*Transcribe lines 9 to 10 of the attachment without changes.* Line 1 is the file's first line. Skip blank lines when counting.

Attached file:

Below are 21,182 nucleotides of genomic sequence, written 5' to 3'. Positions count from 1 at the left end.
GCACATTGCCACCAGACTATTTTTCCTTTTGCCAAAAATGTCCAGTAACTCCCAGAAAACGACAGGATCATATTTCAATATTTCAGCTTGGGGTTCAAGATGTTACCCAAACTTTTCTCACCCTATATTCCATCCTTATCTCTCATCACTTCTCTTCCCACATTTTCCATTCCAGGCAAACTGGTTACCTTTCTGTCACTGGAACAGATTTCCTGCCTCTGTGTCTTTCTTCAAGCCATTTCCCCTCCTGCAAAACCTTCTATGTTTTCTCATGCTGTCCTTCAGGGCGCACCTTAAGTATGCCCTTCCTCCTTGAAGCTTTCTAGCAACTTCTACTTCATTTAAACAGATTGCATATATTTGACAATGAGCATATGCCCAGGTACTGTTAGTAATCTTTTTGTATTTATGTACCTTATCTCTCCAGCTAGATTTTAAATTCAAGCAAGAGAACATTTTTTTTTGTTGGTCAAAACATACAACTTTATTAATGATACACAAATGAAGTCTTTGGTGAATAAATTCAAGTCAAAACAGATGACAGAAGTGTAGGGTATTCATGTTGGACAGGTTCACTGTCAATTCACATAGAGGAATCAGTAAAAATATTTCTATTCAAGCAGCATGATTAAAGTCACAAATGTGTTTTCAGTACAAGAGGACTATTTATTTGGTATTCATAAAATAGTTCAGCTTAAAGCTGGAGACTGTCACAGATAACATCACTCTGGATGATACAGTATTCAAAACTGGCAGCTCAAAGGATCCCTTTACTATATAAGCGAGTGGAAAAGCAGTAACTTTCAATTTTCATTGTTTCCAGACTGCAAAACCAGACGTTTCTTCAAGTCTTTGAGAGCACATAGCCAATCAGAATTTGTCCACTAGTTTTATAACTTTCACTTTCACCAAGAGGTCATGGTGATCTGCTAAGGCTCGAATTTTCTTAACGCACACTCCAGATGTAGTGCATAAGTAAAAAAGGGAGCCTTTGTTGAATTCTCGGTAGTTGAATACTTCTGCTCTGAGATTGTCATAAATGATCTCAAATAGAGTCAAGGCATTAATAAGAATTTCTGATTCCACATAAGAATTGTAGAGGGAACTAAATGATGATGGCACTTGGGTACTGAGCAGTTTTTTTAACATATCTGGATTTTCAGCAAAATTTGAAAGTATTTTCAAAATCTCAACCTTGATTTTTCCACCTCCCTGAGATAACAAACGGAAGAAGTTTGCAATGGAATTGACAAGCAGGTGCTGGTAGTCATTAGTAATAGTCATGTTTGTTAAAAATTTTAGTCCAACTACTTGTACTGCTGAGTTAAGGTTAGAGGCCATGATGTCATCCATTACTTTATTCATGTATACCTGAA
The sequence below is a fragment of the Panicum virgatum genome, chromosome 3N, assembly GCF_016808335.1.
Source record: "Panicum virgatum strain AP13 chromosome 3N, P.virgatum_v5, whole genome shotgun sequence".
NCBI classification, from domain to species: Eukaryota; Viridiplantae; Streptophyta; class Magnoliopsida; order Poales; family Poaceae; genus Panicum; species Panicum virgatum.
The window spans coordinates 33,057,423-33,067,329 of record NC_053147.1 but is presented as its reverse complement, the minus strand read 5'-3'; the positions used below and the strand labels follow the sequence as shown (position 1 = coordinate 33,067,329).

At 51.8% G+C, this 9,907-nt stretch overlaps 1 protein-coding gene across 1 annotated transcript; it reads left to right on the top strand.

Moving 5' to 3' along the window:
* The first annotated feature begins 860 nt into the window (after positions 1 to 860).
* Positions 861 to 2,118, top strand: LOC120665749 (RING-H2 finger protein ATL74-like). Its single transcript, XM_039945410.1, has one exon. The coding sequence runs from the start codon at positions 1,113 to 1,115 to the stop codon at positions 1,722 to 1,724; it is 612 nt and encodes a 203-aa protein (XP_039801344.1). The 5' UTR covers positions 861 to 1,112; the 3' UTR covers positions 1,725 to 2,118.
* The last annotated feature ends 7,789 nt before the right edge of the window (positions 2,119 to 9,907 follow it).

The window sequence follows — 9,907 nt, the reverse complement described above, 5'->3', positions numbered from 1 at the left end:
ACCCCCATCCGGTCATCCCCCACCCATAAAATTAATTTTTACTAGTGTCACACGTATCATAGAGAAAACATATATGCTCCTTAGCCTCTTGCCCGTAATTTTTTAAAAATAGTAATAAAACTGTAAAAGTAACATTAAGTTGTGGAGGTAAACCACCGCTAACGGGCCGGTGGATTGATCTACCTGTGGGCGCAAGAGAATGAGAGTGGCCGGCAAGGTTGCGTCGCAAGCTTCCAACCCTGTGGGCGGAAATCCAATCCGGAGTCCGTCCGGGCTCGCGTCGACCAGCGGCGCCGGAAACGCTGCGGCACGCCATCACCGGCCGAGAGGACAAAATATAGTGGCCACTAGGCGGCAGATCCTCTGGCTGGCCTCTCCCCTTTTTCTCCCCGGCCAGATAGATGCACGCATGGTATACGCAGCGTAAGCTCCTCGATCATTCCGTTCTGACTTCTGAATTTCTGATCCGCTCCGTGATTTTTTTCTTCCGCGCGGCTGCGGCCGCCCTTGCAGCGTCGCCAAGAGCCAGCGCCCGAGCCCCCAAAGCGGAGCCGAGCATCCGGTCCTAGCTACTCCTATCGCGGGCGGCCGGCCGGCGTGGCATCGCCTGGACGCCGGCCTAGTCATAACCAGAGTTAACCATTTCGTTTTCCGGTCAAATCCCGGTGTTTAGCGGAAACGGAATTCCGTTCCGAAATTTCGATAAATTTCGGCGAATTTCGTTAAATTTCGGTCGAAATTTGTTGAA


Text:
* The first annotated feature begins 860 nt into the window (after positions 1 to 860).
* Positions 861 to 2,118, top strand: LOC120665749 (RING-H2 finger protein ATL74-like). Its single transcript, XM_039945410.1, has one exon. The coding sequence runs from the start codon at positions 1,113 to 1,115 to the stop codon at positions 1,722 to 1,724; it is 612 nt and encodes a 203-aa protein (XP_039801344.1). The 5' UTR covers positions 861 to 1,112; the 3' UTR covers positions 1,725 to 2,118.